Boning up on unfamiliar research areas can pay off with specialized knowledge, more assignments

Tara Haelle

About Tara Haelle

Tara Haelle (@TaraHaelle) is AHCJ's medical studies core topic leader, guiding journalists through the jargon-filled shorthand of science and research and enabling them to translate the evidence into accurate information.

Photo: bc the path via Flickr

In a recent social media post, a fellow journalist asked how others get up to speed on reporting about topics new to them, or even covering a new subtopic within an area they already cover. Here’s some of what was shared in that online discussion, and I encourage others to share their tips in the comments as well.

If it’s a quick piece with a tight turnaround and I find I’m out of my depth, I go back to the editor and say so. I’ve turned down assignments even after taking them if I realize I just don’t have the necessary foundational knowledge. With rare exception, editors appreciate my honesty and are even more inclined to assign me more work because they trust that I know my limits and will only take assignments about research I’m confident I can responsibly cover.

Outside of those circumstances, if it’s an area I’m interested in writing more about, I purposely take an assignment that allows me the time to dive deeper into it. I use ignorance as an asset, and I overreport the first article, assuming I’ll be writing more and therefore making a knowledge investment. (If I don’t think I’ll write about it again and am not getting paid enough to make it worth my while to dive deep, then I pass on the assignment).

I talk to at least three times as many experts than the three or four I usually would — maybe 12 to 15 people — especially if the research involves multiple angles or subspecialties. I ask those I interview who the leaders in the field are and what other sources they recommend. I demonstrate my seriousness in interviews by making my knowledge in other tangential scientific areas clear, but I also make clear that I have little to no knowledge in this new area even though I’m excited about learning. I ask if it’s OK to follow up with email questions as well, and most of the time I follow through.

I also ask sources for suggestions of seminal papers or reviews I should read to familiarize myself with the topic. By the time I’m interviewing, I’ve already spent time on PubMed or Google Scholar looking for those studies myself, but inevitably hear suggestions that give me an even more rounded sense of the topic. I also search online for what other journalists have written at trade publications and serious consumer science publications. Sometimes reading other journalists’ work can help me wrap my head around the topic while also showing me what angles have not been explored or could use additional context.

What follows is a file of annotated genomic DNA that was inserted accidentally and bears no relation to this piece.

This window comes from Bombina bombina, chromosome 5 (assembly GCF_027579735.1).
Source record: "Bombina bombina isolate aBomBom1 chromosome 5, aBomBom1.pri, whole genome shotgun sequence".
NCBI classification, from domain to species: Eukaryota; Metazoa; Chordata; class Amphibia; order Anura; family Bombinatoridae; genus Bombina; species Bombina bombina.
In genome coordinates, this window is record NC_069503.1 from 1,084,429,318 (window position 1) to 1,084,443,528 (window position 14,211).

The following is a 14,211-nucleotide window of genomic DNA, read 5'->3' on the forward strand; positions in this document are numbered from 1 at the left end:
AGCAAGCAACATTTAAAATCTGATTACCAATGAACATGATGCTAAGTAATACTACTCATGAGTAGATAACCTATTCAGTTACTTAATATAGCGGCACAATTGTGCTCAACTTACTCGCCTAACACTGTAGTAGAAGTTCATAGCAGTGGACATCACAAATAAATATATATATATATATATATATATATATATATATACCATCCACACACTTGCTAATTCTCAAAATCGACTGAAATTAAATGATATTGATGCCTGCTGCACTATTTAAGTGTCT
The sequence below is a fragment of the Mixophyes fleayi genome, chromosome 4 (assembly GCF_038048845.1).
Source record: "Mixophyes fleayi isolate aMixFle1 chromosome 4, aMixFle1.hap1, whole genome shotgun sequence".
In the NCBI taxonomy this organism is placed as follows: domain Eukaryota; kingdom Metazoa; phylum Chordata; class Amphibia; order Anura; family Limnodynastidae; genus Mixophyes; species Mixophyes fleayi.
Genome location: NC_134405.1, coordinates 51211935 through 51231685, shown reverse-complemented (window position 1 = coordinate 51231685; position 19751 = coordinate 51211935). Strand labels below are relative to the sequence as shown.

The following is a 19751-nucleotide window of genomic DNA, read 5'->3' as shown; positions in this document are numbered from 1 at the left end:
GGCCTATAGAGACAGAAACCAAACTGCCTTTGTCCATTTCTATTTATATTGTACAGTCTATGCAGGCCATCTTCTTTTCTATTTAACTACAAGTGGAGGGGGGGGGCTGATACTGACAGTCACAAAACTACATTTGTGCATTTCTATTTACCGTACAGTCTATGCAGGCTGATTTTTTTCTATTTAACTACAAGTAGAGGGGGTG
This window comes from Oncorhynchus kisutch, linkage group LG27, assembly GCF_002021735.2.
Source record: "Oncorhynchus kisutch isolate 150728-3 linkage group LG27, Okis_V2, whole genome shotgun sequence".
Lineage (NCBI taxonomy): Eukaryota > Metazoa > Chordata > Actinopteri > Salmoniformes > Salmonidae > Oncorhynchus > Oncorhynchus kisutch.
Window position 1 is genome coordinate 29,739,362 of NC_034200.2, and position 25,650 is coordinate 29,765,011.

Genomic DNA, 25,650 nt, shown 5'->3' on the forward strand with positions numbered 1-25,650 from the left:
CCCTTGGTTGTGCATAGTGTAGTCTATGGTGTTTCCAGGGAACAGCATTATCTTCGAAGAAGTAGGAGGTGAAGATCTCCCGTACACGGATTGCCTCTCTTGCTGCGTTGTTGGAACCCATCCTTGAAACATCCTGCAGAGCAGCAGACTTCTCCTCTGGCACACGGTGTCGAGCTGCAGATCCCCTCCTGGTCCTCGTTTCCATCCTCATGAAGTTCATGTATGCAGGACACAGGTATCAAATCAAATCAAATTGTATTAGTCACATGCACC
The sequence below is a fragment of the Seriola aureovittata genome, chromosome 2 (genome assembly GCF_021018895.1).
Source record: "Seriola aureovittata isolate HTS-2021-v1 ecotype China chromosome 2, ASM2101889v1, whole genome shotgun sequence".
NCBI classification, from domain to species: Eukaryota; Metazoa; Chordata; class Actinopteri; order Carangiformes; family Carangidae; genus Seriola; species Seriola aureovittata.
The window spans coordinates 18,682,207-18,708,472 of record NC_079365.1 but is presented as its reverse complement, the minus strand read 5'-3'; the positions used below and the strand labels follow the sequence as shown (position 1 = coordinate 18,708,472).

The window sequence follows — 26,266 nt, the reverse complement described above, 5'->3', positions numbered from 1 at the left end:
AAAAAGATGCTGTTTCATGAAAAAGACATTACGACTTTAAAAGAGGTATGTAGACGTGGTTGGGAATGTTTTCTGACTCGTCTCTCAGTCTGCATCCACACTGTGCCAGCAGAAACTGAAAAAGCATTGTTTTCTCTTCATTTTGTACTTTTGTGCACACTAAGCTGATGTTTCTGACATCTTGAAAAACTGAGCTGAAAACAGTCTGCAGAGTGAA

When possible, I take assignments that dive into one small specific area, so I’m learning sub-parts at a time. For example, I used to refuse to write about oncology at all because of the substantial time investment needed to familiarize myself with foundational concepts in cancer treatment and research. It seemed too intimidating and time-consuming to attempt when I’d already invested time in the other topics I regularly covered.

But I then started writing very specific, in-depth features for Cure Magazine that each had a narrow enough focus and a long enough lead time that I could dig deep into a topic vertically without feeling pressured for time or out of my depth. Over time, I learned enough in bits and pieces that I can now confidently cover new cancer research on shorter deadlines with less preparation now that I’ve accrued a strong enough understanding of the topic over time.

If I know another journalist with more experience reporting in the new area, I may ask them to look over anything I’m unsure about (if we have such a relationship and I’m offering a favor in return). If utterly necessary, I might write up an explanation of the science and send it to a source to be sure it’s accurate and appropriately nuanced.

I found myself in this situation recently when I was assigned a story that involved some complex, controversial science with far too little research available for the definitive claims being made by activists and in legislatures and other media outlets. The story involved two overlapping fields, each of which I had some rudimentary knowledge in, but I still wasn’t familiar with the very specific subareas within each of them.

While the final story only includes quotes from a couple of sources, I interviewed 15 people, several for up to an hour, instead of the four or five I normally might have interviewed. I also read far more papers — albeit sometimes just skimming them or reading the abstracts — than strictly necessary for the specific article I was writing. In fact, the article itself was less than 1,000 words, but I knew it was a topic I’d likely write about again. The skills I learned in familiarizing myself with the research (one of which was in toxicology) undoubtedly will be helpful in future work even about other topics.

That said, I’m conscientious of my time. In the recent story I just noted above, I had enough lead time and the story had a high enough fee that I could afford to do that level of over-reporting. It was also a challenging and controversial enough topic that I knew my coverage of the science had to be extremely precise. In cases like that, I err on the side of learning too much if I know it’s a time/knowledge investment that will pay off in future pitches and stories.

What suggestions do you have?

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